Last Thursday, I started drum lessons with two old friends. We were instigated by a Groupon and inspired to bang out landmark beats like the intro to Frankie Valli and the Four Seasons’ “Walk Like A Man” and “December 1963 (Oh What A Night)” (maybe I could even learn how to thunder road into “Born To Run”?). But when our slightly bemused, probably exasperated teacher tried to instill a basic three-thump rhythm into our limbs (we’re all athletes, but never have our arms and legs been tasked with coordination that felt so hapless), Zoe and I could only think of the Ronettes’ “Be My Baby”.
Sitting in a soundproofed room no bigger than three by three meters, taking turns at two drum kits that took up most of the space and trying to find that three-thump via no particular logical methodology, brash clashes, thuds going awry and errant pounds bounced like spaceballs off the confines. Whenever I felt like I was on the cusp of getting it, my train of concentration would be broken by an assail of hits from either Zoe or Alvina. And I’d be back to just one hand forlornly producing a single staccato on the snare.
Conceptually, this is how Phil Spector’s Wall Of Sound works – multi-layers of overdubbed disconnected musical ideas pulling in instruments and other vessels of sound that should not go together like rama lama lama ka-dinky dinky dong – that do. (Realistically, even the rattiest trash metal band would have rejected our nonsensical and noisy output.) In pop confection terms, Spector’s production technique is Vosges en vogue, conscientiously sourced instrumentation executed so skillfully that in his rich, lavish sonicphonies, which rarely last for more than three minutes, not a single moment is wasted on a tone, groove or flourish that doesn’t enhance the overall audio ecstasy. Which means Katy Perry is a faux Godiva diluted by Autotune so thin you can see through, more vanilla than the blandest white chocolate.
Beyond opening “Dirty Dancing” so fabulously that it’s created a sub-iconic culture of its own vis-à-vis the movie, the thumps that blow open “Be My Baby” aptly capture what the Wall Of Sound is all about within five heartbeats. Ronnie Spector née Bennett’s vocal arches trajects over ringing rattlers and several blaring saxophone lines, and on the break, a violin goes soaringly solo, backed by Darlene Love and Sonny and Cher woah-oh-ohing out.
I’ve idolized Brian Wilson since I was 12, and of course, there’s no bigger Spector fan than him, and his greatest tribute to the maestro was to re-create the girl group renditions of of Wagnerian rock & roll as America’s pre-Summer Of Love summertime band, the Beach Boys. After the first two faddish albums, “Surfin’ Safari” and “Surfin’ U.S.A.”, Wilson got down to serious business with “Surfer Girl” – as soon as the first vocal bars of the title track crescendoes into an angelic chorale is the moment you can tell the genius has emerged frmo the boy. It was the turning point of Wilson’s career, and personally, no matter how often I listen to the track (a lot), I can’t help but coo over how lush it is, like the foam on top of a wave. One year later on “Shut Down Vol. 2”, Wilson’s response to “Be My Baby” unfolded in “Don’t Worry Baby”, which also features the same legendary Hal Blaine leading in with a characteristically masterful tempo. Multi-tracking wasn’t confined to just the music production – this plea of insecurity and fear before a drag race took the literacy of teen pop to a new decibel of poignancy, particularly in those days when Wilson’s falsetto preened like a peacock.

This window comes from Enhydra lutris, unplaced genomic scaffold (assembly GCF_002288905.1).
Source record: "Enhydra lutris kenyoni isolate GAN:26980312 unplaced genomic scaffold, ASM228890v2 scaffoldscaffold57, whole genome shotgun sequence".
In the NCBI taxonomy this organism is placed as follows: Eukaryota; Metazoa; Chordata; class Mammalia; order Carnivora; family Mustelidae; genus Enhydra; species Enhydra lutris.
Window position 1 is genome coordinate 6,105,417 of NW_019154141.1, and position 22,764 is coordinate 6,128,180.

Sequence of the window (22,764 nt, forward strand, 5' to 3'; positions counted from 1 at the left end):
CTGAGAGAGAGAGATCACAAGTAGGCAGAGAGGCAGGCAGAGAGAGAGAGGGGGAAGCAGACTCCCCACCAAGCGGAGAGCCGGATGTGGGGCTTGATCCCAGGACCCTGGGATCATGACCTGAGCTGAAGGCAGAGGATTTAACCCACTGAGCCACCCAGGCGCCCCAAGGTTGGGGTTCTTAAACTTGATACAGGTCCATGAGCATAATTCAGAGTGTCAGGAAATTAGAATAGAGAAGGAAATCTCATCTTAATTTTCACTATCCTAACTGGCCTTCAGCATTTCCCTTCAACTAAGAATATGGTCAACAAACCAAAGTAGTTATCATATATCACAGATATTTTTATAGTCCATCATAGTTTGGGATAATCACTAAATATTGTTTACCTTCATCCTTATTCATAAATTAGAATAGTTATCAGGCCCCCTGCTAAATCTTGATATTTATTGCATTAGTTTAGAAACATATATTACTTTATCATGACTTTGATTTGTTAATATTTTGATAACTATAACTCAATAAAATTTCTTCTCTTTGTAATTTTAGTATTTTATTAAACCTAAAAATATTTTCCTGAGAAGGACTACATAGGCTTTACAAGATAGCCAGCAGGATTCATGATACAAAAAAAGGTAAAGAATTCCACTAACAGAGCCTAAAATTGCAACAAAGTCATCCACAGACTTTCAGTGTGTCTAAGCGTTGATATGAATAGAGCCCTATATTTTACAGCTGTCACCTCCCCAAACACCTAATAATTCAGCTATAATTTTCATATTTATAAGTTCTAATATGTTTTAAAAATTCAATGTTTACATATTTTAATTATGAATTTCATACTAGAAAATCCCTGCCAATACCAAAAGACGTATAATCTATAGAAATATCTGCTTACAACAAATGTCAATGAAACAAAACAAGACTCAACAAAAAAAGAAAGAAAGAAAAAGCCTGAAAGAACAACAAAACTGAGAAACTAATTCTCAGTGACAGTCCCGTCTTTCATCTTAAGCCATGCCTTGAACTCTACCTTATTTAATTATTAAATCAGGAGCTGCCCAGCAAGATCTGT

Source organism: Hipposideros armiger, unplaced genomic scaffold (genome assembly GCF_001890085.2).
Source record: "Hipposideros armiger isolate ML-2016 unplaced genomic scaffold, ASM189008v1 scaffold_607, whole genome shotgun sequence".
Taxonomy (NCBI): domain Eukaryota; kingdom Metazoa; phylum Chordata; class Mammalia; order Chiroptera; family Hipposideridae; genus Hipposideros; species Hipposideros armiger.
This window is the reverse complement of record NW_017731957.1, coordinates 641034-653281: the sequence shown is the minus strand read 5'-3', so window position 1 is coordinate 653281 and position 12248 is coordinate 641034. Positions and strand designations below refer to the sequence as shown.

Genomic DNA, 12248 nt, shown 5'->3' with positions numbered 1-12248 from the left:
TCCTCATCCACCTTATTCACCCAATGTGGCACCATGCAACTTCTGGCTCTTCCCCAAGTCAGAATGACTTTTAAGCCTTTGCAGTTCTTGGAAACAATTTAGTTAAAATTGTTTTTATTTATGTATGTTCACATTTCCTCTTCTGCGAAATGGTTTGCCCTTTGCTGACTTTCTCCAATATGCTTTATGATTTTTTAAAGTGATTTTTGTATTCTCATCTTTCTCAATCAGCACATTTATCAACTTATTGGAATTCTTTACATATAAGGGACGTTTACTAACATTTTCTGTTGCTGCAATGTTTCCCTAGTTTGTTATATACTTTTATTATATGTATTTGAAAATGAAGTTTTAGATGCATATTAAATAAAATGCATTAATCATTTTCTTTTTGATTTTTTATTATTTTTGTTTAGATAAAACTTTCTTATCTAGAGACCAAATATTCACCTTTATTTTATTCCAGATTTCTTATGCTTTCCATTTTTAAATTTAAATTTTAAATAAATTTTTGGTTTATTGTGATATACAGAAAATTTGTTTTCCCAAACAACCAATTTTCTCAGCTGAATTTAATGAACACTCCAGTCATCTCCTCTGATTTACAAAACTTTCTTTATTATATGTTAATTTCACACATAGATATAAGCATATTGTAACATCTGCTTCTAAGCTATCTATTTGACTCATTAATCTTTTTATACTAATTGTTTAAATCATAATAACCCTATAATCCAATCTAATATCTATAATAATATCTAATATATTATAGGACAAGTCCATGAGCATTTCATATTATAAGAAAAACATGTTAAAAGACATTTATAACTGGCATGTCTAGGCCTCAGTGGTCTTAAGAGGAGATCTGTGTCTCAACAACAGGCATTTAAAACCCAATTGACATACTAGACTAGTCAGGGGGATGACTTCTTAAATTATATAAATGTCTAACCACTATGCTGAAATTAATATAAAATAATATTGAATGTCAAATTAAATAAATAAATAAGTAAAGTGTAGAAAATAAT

I discovered Bruce Springsteen when I was 20, resulting from an animal magnetism to “Born To Run”; in particular, its opening. If you’ve ever wondered why that rhythmic drum boom roaring in never sounds quite as robust live (not due in any way to Max Weinberg’s all-or-nothing syncopation abilities), it’s because that track and its same-titled album were created with – yes, Wall Of Sound techniques. You can’t put a studio and its production gadgets onstage, but you can take a band out of the Jersey Shore bar, send them playing on some of the greatest albums ever made and around the world countless times over for 40 years, and still have them deliver night after night in a way the postman in the Marvelettes’ “Please Mr. Postman” and Elvis’ “Return To Sender” can never do.
One of the greatest pleasures of E Street is their ability to play any song you throw at them at a show (Springsteen “humbly” attributes this to the fact that they remain a house band that has to take requests to fill a tip jar). They might need a minute to figure it out, but you can’t stump ’em. Two weeks after the death of the spiritual leader of every girl group that ever existed, songwriter Ellie Greenwich, the E Street Band tore through a cover of one of her everlasting compositions for the Crystals. Because, ya know, bands like them, baby, they were born to Da Doo Run Run!